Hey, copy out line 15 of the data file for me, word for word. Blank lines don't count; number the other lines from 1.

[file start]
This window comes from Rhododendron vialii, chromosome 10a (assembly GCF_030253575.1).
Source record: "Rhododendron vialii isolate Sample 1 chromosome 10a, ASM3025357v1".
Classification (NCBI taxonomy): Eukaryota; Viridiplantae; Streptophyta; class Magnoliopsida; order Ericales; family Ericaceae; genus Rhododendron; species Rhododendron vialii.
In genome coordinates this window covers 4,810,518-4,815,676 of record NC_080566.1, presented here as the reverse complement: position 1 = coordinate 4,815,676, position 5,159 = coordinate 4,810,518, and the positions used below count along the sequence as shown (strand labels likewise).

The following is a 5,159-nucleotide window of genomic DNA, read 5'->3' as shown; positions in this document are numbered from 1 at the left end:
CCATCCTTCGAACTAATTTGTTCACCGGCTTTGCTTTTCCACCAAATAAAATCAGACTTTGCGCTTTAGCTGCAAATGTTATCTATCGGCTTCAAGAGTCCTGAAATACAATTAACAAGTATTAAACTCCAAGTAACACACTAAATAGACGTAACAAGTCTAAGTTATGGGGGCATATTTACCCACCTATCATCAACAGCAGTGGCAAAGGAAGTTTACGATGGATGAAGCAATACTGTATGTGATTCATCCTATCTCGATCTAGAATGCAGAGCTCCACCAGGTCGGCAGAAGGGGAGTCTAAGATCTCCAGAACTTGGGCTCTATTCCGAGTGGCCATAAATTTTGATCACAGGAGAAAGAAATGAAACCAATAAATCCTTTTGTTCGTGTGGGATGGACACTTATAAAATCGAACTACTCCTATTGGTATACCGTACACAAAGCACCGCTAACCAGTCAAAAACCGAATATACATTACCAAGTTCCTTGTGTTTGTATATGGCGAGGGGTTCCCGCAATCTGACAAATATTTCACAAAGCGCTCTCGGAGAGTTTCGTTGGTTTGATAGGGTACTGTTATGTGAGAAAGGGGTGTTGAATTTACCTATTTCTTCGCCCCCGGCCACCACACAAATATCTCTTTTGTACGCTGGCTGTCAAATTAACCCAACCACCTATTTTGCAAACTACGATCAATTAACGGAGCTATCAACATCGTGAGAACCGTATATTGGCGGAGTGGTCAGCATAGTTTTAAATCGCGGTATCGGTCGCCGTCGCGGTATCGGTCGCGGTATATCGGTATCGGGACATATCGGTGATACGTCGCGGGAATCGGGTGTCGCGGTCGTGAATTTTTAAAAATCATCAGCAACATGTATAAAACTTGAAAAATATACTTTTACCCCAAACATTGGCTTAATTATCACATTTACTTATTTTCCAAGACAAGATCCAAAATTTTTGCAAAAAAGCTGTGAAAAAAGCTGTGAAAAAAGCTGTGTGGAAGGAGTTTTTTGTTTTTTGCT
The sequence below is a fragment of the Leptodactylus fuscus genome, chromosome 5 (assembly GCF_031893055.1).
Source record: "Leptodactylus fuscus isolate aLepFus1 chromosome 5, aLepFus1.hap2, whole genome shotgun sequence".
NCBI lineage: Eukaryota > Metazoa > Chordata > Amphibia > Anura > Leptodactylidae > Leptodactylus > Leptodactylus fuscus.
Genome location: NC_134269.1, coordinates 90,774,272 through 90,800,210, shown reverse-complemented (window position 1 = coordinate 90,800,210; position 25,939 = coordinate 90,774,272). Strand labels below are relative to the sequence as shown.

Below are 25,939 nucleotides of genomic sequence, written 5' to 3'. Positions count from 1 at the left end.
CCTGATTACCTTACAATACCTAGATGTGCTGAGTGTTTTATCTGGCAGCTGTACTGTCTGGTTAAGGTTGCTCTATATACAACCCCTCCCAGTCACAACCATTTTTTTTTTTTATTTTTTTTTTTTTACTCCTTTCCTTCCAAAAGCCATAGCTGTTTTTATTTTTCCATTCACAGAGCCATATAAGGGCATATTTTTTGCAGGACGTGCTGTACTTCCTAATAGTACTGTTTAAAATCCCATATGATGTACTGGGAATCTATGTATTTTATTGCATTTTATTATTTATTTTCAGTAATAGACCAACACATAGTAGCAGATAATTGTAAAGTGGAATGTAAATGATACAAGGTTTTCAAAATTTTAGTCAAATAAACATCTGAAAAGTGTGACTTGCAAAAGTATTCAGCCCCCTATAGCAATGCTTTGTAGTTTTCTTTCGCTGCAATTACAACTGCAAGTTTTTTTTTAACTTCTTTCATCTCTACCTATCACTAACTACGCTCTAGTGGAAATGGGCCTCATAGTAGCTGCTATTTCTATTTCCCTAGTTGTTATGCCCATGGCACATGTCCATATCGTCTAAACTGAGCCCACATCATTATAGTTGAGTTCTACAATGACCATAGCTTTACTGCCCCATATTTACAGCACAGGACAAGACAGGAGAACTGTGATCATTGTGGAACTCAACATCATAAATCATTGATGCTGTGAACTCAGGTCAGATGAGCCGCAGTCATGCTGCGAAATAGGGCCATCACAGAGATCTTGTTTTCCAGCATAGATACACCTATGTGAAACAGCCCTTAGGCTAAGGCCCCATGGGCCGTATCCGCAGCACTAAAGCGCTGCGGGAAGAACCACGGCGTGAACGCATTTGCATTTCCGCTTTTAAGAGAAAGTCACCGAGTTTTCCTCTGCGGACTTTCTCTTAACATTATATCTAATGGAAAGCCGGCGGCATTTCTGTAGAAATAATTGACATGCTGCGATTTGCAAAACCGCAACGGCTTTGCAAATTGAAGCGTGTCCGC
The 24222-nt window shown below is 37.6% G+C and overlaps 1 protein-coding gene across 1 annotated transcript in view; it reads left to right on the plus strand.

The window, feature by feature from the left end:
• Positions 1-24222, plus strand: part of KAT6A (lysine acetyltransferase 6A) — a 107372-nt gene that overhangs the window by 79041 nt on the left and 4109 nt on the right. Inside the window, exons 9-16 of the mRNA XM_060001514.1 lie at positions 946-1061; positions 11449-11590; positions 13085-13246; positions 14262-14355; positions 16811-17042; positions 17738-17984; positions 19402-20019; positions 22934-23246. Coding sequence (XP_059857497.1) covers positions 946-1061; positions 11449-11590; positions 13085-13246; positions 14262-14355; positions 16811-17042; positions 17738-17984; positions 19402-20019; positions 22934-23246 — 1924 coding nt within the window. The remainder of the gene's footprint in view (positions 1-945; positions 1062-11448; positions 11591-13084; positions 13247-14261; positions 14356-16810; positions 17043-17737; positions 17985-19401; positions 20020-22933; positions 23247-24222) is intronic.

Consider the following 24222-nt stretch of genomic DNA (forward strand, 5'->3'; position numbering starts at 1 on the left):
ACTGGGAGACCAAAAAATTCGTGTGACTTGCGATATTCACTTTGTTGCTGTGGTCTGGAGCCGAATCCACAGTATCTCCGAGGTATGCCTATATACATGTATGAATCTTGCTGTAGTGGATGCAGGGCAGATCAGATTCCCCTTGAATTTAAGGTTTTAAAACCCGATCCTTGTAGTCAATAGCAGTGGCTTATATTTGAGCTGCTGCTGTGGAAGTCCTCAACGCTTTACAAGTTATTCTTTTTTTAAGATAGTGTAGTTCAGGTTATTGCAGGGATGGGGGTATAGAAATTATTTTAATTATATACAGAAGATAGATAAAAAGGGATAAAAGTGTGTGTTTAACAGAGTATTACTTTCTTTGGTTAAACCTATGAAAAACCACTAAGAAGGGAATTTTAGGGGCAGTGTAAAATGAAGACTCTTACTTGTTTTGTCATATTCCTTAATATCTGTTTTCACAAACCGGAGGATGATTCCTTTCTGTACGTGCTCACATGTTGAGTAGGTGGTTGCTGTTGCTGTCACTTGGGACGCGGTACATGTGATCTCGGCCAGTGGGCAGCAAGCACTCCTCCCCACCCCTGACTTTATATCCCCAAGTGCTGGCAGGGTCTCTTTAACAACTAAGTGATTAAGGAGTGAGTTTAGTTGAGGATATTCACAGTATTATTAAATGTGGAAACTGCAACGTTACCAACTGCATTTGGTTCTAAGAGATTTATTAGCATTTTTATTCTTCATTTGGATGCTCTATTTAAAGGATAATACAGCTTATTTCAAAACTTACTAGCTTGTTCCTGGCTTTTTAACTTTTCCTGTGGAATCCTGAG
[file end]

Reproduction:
• Positions 1-24222, plus strand: part of KAT6A (lysine acetyltransferase 6A) — a 107372-nt gene that overhangs the window by 79041 nt on the left and 4109 nt on the right. Inside the window, exons 9-16 of the mRNA XM_060001514.1 lie at positions 946-1061; positions 11449-11590; positions 13085-13246; positions 14262-14355; positions 16811-17042; positions 17738-17984; positions 19402-20019; positions 22934-23246. Coding sequence (XP_059857497.1) covers positions 946-1061; positions 11449-11590; positions 13085-13246; positions 14262-14355; positions 16811-17042; positions 17738-17984; positions 19402-20019; positions 22934-23246 — 1924 coding nt within the window. The remainder of the gene's footprint in view (positions 1-945; positions 1062-11448; positions 11591-13084; positions 13247-14261; positions 14356-16810; positions 17043-17737; positions 17985-19401; positions 20020-22933; positions 23247-24222) is intronic.